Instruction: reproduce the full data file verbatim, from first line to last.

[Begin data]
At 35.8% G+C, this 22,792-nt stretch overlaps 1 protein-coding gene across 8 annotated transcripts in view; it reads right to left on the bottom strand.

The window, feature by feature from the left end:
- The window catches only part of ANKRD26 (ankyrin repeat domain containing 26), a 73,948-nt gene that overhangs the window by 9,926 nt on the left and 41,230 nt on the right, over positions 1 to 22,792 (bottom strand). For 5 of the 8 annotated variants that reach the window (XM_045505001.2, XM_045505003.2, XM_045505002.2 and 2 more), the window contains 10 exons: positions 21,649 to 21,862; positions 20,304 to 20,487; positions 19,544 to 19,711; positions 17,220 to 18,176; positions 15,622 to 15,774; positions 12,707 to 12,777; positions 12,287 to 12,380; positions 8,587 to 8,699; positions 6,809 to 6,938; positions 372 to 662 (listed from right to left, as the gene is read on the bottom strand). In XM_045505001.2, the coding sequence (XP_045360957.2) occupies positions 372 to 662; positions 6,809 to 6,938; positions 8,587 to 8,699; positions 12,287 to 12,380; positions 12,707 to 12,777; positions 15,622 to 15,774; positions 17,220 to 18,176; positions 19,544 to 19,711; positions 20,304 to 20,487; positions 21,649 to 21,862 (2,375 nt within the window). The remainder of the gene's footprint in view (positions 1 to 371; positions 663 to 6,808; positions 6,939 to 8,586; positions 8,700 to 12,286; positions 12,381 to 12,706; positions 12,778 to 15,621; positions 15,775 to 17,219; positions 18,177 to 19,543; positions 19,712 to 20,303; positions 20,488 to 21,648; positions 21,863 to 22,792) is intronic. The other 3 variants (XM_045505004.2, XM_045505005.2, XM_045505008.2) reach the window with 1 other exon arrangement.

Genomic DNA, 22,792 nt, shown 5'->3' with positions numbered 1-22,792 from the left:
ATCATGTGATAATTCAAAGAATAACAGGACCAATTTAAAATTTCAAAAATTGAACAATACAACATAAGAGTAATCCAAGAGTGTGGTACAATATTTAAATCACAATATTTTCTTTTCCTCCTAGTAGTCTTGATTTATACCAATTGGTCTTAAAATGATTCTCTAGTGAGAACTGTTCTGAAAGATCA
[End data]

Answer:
At 35.8% G+C, this 22,792-nt stretch overlaps 1 protein-coding gene across 8 annotated transcripts in view; it reads right to left on the bottom strand.

The window, feature by feature from the left end:
- The window catches only part of ANKRD26 (ankyrin repeat domain containing 26), a 73,948-nt gene that overhangs the window by 9,926 nt on the left and 41,230 nt on the right, over positions 1 to 22,792 (bottom strand). For 5 of the 8 annotated variants that reach the window (XM_045505001.2, XM_045505003.2, XM_045505002.2 and 2 more), the window contains 10 exons: positions 21,649 to 21,862; positions 20,304 to 20,487; positions 19,544 to 19,711; positions 17,220 to 18,176; positions 15,622 to 15,774; positions 12,707 to 12,777; positions 12,287 to 12,380; positions 8,587 to 8,699; positions 6,809 to 6,938; positions 372 to 662 (listed from right to left, as the gene is read on the bottom strand). In XM_045505001.2, the coding sequence (XP_045360957.2) occupies positions 372 to 662; positions 6,809 to 6,938; positions 8,587 to 8,699; positions 12,287 to 12,380; positions 12,707 to 12,777; positions 15,622 to 15,774; positions 17,220 to 18,176; positions 19,544 to 19,711; positions 20,304 to 20,487; positions 21,649 to 21,862 (2,375 nt within the window). The remainder of the gene's footprint in view (positions 1 to 371; positions 663 to 6,808; positions 6,939 to 8,586; positions 8,700 to 12,286; positions 12,381 to 12,706; positions 12,778 to 15,621; positions 15,775 to 17,219; positions 18,177 to 19,543; positions 19,712 to 20,303; positions 20,488 to 21,648; positions 21,863 to 22,792) is intronic. The other 3 variants (XM_045505004.2, XM_045505005.2, XM_045505008.2) reach the window with 1 other exon arrangement.

Genomic DNA, 22,792 nt, shown 5'->3' with positions numbered 1-22,792 from the left:
ATCATGTGATAATTCAAAGAATAACAGGACCAATTTAAAATTTCAAAAATTGAACAATACAACATAAGAGTAATCCAAGAGTGTGGTACAATATTTAAATCACAATATTTTCTTTTCCTCCTAGTAGTCTTGATTTATACCAATTGGTCTTAAAATGATTCTCTAGTGAGAACTGTTCTGAAAGATCA